State Crackdown on Food Stamp Fraud
12-fold increase in recipients suspended under Walker. Critics assail it as politically motivated.
Are rights being protected?
Hal Menendez, an attorney with Legal Action of Wisconsin’s Madison office, said most of the alleged fraud he sees amounts to mistakes on the part of those receiving assistance. “Sometimes people forget to report a change in their income or are late in reporting,” he said. In the past this might be cured simply by having the person pay back any overpayment.
“Now, oftentimes overpayments are being looked at as fraud or an intentional program violation,” Menendez said. That makes the recipient subject to benefit suspension: one year for a first violation, two years for a second and permanently for a third.
FoodShare recipients have a right to a hearing before an administrative law judge. But Menendez said many recipients are confused into signing forms sent by the state asking them to waive their right to a hearing. DHS numbers for a recent nearly 10-month period show that nearly a third of the people it sought to disqualify signed the waiver.
DeLessio, also of Legal Action, said she is representing a client with intellectual disabilities who signed the waiver terminating her benefits even though she cannot read. The woman is now without benefits.
Advocates for FoodShare recipients say when recipients contest a disqualification they often win. “The deciding factor may be whether the person appeared to explain the purchases,” DeLessio said.
If the recipient does not sign a waiver, a hearing is held. During the recent period under review, 348 hearings were held, and 311 disqualifications imposed. “We were upheld in 89 percent of the cases,” said White. This includes cases that are not contested, but White said the state still must present evidence.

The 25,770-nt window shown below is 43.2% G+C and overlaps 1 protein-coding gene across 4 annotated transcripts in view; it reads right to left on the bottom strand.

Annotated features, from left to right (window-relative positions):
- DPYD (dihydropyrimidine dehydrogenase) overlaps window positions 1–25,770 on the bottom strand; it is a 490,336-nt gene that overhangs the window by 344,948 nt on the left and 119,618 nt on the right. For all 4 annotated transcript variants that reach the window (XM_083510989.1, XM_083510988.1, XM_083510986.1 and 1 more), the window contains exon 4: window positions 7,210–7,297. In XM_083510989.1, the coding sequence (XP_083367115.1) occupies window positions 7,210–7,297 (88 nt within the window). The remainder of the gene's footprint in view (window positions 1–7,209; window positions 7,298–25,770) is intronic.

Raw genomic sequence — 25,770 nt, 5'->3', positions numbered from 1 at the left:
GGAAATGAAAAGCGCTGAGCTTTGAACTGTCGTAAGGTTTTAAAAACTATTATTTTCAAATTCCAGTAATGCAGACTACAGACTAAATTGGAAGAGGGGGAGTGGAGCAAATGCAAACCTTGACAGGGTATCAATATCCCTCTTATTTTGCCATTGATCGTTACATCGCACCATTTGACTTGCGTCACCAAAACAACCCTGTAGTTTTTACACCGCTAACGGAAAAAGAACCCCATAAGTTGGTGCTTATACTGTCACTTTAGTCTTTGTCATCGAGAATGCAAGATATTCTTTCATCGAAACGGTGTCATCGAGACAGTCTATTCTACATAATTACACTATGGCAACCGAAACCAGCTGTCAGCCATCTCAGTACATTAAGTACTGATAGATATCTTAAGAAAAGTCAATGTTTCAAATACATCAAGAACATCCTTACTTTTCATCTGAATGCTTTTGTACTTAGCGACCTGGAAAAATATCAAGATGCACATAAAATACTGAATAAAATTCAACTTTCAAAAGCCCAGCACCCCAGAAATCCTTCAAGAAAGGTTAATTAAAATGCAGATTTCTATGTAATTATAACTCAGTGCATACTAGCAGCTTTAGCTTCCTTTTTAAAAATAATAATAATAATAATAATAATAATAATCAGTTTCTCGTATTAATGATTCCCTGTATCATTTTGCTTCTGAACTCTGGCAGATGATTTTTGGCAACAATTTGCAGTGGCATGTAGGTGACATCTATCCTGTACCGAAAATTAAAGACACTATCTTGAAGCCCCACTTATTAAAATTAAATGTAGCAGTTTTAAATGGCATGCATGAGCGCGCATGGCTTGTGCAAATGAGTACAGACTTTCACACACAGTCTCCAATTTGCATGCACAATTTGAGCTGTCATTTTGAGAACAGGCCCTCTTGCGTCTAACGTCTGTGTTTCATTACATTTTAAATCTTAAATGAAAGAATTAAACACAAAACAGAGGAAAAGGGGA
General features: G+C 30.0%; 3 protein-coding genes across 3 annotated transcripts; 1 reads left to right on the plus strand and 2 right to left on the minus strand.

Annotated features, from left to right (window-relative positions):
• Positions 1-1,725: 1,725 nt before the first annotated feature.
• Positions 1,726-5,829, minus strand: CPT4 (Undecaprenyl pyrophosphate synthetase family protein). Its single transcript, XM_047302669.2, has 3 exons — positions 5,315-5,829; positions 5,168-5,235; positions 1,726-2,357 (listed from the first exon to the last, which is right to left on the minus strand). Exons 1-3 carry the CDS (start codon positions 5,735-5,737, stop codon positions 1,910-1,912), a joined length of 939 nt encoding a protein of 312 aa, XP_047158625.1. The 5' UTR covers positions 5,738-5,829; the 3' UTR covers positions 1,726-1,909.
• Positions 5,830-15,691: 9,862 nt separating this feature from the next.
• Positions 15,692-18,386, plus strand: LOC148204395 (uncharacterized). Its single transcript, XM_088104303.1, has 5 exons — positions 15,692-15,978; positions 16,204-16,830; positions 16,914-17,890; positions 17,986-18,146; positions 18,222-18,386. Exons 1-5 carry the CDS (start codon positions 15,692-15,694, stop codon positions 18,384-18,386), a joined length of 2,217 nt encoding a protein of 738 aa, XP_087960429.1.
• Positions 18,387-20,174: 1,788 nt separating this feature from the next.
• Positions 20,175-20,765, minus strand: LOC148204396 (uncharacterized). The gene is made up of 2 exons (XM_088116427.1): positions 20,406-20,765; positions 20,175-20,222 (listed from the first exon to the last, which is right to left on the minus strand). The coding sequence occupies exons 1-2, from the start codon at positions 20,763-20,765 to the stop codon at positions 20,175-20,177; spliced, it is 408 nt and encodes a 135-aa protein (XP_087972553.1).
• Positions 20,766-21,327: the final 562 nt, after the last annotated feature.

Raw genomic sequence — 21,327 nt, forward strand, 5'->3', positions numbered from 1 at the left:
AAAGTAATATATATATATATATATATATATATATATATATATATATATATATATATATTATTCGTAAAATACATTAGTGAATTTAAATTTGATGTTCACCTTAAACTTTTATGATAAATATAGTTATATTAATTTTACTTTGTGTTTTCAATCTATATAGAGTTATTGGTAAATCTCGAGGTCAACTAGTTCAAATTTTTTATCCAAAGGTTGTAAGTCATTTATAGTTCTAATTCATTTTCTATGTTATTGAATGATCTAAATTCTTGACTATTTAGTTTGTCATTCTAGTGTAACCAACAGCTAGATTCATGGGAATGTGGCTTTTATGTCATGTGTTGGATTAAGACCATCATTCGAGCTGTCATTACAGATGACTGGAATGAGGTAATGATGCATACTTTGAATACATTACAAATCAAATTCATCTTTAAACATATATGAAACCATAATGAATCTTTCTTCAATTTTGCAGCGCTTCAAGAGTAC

Records of suspension cases provided by DeLessio show that some FoodShare recipients are targeted because they fall into a category of potential suspicion — for instance, by making unusually large or frequent purchases at a given store or having purchases that end in round numbers, like $20.00.
“We have seen people disqualified for less than $100,” DeLessio said.
White confirmed that his office looks for certain patterns, like large purchases, as “flags” of potential FoodShare fraud. And he acknowledged that “there are improvements that can be made” to the waiver form. He said that process is now under way.
According to White, the administrative law judges have “raised the bar” in terms of what evidence is required to disqualify recipients, “as is appropriate.” DeLessio still sees inconsistencies in how the cases are decided.
“The same evidence can lead to very different results depending on the judge,” DeLessio said.
In one case that came to hearing in 2013, a judge sustained a fraud finding against an individual who made five purchases over a three-month period from a store that was later disqualified from being a state FoodShare vendor. The purchases totaled $183.54; the store, the judge noted, was “not particularly close to respondent’s residence.” The respondent, who did not attend the hearing, was booted from the program for a year.
After another hearing, in 2014, a different judge rejected DHS’s attempt to disqualify a man for making numerous small purchases from a store that aroused suspicion in part because its owner admitted to allowing FoodShare recipients to use their cards to buy diapers, not an allowable purchase. The man appeared at the hearing and explained that the store was near where his children and their mother lived.
DeLessio represented Walter Triplett, 57, of Milwaukee, who in February 2014 was suspended from the FoodShare program for a year despite having appeared at a hearing to explain purchases that the DHS reviewer found suspicious. She filed a 25-page legal brief challenging this decision, which the state then agreed to vacate. But Triplett, who is disabled, was without FoodShare benefits for several months.
“It was very unfair,” Triplett said of the grounds for his disqualification. He got by by going to church food pantries. Also, “my family members helped me out as much as they could.”
DHS’s budget request for 2015-17 calls for the agency to “expand and improve” its fraud-fighting efforts. It sets a goal of 7,000 fraud investigations for each of the next three years.
Bill Lueders is the Money and Politics Project director at the Wisconsin Center for Investigative Journalism (www.WisconsinWatch.org). The Center produces the project in partnership with MapLight. The Center collaborates with Wisconsin Public Radio, Wisconsin Public Television, other news media and the UW-Madison School of Journalism and Mass Communication. All works created, published, posted or disseminated by the Center do not necessarily reflect the views or opinions of UW-Madison or any of its affiliates.
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